Deck Degradation – While not fully due to salt, it can contribute to erosion issues. First and foremost, it’s important to make sure that your pool contractor is using stone or deck materials that are compatible with a salt environment. Most soft and porous stones (slate, soft granite, and flagstone, to name a few) naturally experience erosion and delamination of the stone over time. Salt, like corrosion, will accelerate stone erosion and delamination. These types of stones are not compatible, because they will be exposed to water splashing out the pool.
Here’s why this happens. Water containing salt evaporates, leaving salt behind. The salt, when in a dissolved state, can infiltrate or percolate below the surface. When the water evaporates, the salt returns to its dry state, which then can pop or delaminate the soft stones. Interestingly, pool owners that use liquid chlorine (bleach) will also experience this condition, as bleach also contains a fair amount of salt.

Solutions – SCGs can be used on pools with these types of decks by taking the following preventative maintenance steps:

  1. Seal your deck periodically. This prevents the salted water from seeping into the deck. Instead, it will puddle on the surface of the stone, leaving the salt residue when the water evaporates.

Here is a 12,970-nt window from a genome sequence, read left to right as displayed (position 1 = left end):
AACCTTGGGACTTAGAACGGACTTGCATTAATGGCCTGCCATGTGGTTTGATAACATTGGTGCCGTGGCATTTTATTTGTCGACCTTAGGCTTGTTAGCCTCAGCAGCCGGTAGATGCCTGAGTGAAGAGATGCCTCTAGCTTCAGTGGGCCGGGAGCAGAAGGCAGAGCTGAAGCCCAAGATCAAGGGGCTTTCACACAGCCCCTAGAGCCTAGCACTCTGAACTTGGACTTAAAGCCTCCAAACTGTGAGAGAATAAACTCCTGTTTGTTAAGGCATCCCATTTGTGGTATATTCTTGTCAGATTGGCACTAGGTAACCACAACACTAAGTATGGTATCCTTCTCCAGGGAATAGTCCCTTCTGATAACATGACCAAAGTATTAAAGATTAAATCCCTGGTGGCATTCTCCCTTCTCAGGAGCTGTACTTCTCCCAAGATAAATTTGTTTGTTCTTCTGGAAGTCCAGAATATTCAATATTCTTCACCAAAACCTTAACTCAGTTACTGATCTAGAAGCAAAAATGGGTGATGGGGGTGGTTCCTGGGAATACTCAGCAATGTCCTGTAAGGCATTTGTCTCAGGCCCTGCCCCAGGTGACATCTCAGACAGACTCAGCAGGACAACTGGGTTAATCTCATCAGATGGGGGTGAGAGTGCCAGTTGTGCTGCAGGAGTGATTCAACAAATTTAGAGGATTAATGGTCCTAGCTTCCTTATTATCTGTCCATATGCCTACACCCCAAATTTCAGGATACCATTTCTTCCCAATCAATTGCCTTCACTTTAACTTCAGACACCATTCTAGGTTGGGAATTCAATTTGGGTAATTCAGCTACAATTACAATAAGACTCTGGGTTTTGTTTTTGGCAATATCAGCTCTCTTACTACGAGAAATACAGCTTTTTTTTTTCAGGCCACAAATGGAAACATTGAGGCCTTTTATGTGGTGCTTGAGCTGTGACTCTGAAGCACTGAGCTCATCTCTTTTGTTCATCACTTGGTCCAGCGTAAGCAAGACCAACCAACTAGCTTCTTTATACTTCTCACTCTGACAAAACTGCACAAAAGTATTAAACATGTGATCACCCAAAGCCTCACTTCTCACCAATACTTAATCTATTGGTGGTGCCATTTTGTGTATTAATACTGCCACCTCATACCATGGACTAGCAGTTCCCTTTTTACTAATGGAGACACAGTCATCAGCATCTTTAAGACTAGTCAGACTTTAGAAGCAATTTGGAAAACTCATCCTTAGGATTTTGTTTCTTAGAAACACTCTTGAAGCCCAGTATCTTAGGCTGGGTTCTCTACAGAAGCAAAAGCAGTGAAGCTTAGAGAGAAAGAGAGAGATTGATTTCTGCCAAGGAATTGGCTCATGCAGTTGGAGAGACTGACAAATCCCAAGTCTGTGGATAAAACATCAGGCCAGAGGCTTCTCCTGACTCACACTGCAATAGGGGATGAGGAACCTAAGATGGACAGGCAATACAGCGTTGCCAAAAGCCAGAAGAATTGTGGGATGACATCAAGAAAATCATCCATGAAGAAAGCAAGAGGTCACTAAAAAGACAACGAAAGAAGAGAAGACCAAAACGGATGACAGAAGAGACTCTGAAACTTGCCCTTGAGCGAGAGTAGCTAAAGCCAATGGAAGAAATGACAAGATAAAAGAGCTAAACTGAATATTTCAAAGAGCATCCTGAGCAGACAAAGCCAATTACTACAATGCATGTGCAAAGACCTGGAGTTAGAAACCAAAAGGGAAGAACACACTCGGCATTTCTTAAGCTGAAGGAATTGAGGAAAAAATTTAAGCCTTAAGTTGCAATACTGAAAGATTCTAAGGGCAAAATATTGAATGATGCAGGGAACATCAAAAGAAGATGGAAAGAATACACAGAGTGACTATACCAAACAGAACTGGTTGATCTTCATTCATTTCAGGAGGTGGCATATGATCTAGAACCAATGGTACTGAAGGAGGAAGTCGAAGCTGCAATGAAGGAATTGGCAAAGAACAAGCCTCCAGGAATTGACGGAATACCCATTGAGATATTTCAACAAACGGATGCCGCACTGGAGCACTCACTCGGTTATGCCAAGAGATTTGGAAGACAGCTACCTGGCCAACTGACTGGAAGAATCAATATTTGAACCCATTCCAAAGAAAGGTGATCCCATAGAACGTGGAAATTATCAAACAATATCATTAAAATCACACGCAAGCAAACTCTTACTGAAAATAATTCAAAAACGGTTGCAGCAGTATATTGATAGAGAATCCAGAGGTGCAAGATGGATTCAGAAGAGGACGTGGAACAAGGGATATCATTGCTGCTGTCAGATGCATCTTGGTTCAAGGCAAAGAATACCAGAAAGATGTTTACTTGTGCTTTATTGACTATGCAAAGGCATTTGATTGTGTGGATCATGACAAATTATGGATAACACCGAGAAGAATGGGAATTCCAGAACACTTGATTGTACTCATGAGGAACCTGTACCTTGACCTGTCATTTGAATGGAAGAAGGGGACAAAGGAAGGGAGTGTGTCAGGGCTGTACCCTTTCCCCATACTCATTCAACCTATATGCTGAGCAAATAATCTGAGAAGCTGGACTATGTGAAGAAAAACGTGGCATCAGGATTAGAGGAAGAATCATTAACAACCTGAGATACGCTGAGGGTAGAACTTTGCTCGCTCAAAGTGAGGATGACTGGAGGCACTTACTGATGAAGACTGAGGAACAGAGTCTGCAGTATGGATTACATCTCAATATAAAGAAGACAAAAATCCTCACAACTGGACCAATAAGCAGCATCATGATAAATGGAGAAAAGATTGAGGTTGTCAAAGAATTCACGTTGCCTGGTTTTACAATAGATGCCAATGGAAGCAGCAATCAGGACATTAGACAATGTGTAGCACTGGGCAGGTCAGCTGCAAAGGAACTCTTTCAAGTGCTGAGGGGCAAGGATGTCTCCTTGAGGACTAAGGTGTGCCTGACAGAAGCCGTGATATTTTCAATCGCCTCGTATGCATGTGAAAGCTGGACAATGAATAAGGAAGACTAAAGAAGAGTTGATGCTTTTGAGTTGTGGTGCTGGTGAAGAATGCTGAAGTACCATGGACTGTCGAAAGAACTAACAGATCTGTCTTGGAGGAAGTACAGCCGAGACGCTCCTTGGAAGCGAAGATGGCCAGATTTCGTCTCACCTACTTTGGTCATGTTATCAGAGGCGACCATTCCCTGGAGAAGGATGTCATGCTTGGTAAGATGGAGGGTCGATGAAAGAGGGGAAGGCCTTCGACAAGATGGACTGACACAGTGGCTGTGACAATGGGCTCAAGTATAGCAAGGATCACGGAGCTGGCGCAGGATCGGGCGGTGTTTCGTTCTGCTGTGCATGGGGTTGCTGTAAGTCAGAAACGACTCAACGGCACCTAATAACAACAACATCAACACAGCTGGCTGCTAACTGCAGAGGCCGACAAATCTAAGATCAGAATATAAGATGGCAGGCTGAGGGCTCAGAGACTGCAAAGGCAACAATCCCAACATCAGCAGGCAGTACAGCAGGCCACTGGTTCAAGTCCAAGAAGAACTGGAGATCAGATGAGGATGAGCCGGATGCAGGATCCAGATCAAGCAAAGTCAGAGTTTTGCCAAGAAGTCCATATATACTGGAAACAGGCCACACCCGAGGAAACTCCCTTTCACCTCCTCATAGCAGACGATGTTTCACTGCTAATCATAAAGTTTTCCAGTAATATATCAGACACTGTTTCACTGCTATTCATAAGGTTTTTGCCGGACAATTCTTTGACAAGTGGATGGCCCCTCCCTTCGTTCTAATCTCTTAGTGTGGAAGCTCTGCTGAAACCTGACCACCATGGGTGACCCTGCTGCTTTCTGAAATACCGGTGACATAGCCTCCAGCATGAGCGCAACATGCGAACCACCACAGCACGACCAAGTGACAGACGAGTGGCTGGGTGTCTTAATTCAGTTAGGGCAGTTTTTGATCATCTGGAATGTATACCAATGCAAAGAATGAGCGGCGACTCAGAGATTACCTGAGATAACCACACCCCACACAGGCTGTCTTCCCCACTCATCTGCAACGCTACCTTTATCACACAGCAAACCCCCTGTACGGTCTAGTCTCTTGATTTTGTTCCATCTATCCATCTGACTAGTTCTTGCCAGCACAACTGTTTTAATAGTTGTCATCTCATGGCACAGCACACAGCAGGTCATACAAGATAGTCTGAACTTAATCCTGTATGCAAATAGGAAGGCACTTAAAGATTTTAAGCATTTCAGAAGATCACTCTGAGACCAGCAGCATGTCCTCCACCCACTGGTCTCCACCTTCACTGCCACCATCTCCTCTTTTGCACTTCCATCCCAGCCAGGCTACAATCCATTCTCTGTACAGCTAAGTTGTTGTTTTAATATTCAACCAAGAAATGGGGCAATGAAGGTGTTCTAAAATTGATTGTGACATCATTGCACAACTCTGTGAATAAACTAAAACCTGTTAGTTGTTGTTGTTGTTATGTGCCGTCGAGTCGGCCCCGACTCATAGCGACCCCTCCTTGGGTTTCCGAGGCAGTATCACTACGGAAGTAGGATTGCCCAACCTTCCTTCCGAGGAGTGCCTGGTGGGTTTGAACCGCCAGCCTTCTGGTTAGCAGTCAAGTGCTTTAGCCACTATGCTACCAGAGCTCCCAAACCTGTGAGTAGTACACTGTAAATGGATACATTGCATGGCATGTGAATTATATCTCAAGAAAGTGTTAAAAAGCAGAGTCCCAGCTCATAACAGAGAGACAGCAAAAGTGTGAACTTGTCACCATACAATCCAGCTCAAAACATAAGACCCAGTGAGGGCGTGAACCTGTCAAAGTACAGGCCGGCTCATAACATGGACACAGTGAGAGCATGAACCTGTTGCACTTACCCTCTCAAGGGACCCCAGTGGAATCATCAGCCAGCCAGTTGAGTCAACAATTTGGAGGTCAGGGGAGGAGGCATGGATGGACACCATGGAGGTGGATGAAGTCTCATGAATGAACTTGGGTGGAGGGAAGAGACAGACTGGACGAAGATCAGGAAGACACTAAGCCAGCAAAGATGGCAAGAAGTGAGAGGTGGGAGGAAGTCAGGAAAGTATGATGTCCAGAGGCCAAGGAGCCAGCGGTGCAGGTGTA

2. Hose off your deck regularly. In some cases, weekly may be necessary. Sealed decks will not need this done as frequently as an unsealed deck. Regions of the country that experience rainy seasons will have the benefit of Mother Nature rinsing and diluting the salt on their decks.
  3. Select a more durable and compatible stone for your deck.

Low Chlorine Conditions – SCGs release a certain amount of chlorine. The output of SCGs is rated in pounds per day (lbs/day). Manufacturers relate these outputs to pools of an approximate size. That’s why you see systems rated for “up to” 20,000 gallons, 40,000 gallons, etc. SCGs are usually capable of producing the rated output only under ideal conditions (running 24 hrs/day, 100% output, and with very low usage). In reality, most pools are not operating 24 hrs/day, nor are they lightly used. Therefore, professionals recommend to use a cell whose output is 1.5 times the gallon capacity of your pool. A 13,000 gallon pool would, therefore, need a system capable of at least 20,000 gallons. Using a larger cell will allow longer cell life, but should be capable of adjustments to avoid over chlorination.